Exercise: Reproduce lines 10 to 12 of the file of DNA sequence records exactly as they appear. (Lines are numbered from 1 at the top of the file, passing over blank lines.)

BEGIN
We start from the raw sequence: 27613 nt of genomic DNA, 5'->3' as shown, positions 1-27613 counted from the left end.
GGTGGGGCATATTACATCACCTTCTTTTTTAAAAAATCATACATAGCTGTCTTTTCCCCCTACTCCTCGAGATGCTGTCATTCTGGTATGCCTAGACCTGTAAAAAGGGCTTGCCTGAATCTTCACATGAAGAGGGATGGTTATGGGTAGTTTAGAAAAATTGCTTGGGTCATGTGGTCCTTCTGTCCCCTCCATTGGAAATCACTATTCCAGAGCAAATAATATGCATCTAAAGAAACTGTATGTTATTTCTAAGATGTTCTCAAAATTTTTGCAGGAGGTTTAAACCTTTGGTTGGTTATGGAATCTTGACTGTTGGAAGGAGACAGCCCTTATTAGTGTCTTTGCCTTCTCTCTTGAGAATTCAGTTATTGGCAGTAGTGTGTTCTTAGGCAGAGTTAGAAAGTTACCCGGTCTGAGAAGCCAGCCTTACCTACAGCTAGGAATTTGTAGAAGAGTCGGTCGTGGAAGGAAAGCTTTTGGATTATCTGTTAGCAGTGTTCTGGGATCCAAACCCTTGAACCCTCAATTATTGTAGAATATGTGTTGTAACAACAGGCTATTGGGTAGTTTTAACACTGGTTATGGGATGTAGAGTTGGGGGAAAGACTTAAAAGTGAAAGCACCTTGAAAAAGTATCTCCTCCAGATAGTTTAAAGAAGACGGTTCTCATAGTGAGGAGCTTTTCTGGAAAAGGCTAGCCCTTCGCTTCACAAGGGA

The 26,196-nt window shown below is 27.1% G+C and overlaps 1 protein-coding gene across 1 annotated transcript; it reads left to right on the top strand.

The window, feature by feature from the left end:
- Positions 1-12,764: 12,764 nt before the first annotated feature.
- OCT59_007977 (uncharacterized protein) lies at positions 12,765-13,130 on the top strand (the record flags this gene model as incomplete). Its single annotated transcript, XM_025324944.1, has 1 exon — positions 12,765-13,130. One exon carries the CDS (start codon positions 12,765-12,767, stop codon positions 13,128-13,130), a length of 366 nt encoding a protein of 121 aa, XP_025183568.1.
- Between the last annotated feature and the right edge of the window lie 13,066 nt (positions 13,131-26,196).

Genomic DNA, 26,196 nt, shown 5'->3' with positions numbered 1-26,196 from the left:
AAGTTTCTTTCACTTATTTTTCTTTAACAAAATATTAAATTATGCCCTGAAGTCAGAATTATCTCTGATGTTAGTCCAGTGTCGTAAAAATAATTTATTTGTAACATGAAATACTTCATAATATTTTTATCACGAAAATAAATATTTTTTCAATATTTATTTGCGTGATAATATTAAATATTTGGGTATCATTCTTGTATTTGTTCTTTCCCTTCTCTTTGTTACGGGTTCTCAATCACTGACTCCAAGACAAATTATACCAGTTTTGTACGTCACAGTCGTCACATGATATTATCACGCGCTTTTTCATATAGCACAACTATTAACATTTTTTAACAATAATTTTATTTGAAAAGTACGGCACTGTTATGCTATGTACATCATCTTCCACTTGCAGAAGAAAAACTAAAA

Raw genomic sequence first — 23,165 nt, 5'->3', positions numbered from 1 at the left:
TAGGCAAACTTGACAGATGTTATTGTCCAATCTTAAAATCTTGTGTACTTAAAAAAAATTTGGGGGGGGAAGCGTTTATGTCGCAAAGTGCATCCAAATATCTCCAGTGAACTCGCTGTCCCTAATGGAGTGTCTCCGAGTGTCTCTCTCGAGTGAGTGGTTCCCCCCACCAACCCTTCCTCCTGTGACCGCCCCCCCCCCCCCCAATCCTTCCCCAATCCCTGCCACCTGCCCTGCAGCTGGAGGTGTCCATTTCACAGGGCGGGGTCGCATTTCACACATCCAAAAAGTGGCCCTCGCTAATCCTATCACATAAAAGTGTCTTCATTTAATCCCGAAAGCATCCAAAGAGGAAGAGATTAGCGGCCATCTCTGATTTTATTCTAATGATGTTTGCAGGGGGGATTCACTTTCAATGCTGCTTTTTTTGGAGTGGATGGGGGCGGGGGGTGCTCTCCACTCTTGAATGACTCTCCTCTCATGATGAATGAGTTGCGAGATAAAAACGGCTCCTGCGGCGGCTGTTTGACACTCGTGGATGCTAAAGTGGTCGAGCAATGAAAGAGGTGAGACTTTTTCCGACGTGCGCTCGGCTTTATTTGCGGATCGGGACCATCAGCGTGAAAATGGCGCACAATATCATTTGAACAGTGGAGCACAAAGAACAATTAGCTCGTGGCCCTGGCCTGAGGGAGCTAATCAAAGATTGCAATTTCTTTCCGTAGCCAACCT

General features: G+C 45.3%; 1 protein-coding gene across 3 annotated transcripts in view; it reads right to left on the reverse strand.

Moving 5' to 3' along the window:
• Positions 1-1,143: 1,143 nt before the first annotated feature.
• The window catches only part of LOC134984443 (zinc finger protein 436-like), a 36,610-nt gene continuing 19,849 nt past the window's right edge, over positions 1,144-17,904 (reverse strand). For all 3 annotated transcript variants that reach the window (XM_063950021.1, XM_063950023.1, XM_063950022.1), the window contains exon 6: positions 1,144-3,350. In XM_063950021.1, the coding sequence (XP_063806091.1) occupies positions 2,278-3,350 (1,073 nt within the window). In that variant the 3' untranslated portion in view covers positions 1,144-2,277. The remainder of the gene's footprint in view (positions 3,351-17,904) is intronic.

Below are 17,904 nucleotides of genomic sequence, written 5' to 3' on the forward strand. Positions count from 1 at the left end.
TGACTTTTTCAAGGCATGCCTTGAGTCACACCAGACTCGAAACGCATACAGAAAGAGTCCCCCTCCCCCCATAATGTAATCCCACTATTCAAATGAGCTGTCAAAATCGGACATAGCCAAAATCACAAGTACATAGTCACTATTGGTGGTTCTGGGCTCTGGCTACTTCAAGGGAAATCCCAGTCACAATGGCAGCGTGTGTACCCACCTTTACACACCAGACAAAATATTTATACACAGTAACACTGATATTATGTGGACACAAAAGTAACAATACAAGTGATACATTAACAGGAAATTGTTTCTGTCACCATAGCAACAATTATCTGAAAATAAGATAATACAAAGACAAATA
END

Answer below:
Raw genomic sequence first — 23,165 nt, 5'->3', positions numbered from 1 at the left:
TAGGCAAACTTGACAGATGTTATTGTCCAATCTTAAAATCTTGTGTACTTAAAAAAAATTTGGGGGGGGAAGCGTTTATGTCGCAAAGTGCATCCAAATATCTCCAGTGAACTCGCTGTCCCTAATGGAGTGTCTCCGAGTGTCTCTCTCGAGTGAGTGGTTCCCCCCACCAACCCTTCCTCCTGTGACCGCCCCCCCCCCCCCCAATCCTTCCCCAATCCCTGCCACCTGCCCTGCAGCTGGAGGTGTCCATTTCACAGGGCGGGGTCGCATTTCACACATCCAAAAAGTGGCCCTCGCTAATCCTATCACATAAAAGTGTCTTCATTTAATCCCGAAAGCATCCAAAGAGGAAGAGATTAGCGGCCATCTCTGATTTTATTCTAATGATGTTTGCAGGGGGGATTCACTTTCAATGCTGCTTTTTTTGGAGTGGATGGGGGCGGGGGGTGCTCTCCACTCTTGAATGACTCTCCTCTCATGATGAATGAGTTGCGAGATAAAAACGGCTCCTGCGGCGGCTGTTTGACACTCGTGGATGCTAAAGTGGTCGAGCAATGAAAGAGGTGAGACTTTTTCCGACGTGCGCTCGGCTTTATTTGCGGATCGGGACCATCAGCGTGAAAATGGCGCACAATATCATTTGAACAGTGGAGCACAAAGAACAATTAGCTCGTGGCCCTGGCCTGAGGGAGCTAATCAAAGATTGCAATTTCTTTCCGTAGCCAACCT

General features: G+C 45.3%; 1 protein-coding gene across 3 annotated transcripts in view; it reads right to left on the reverse strand.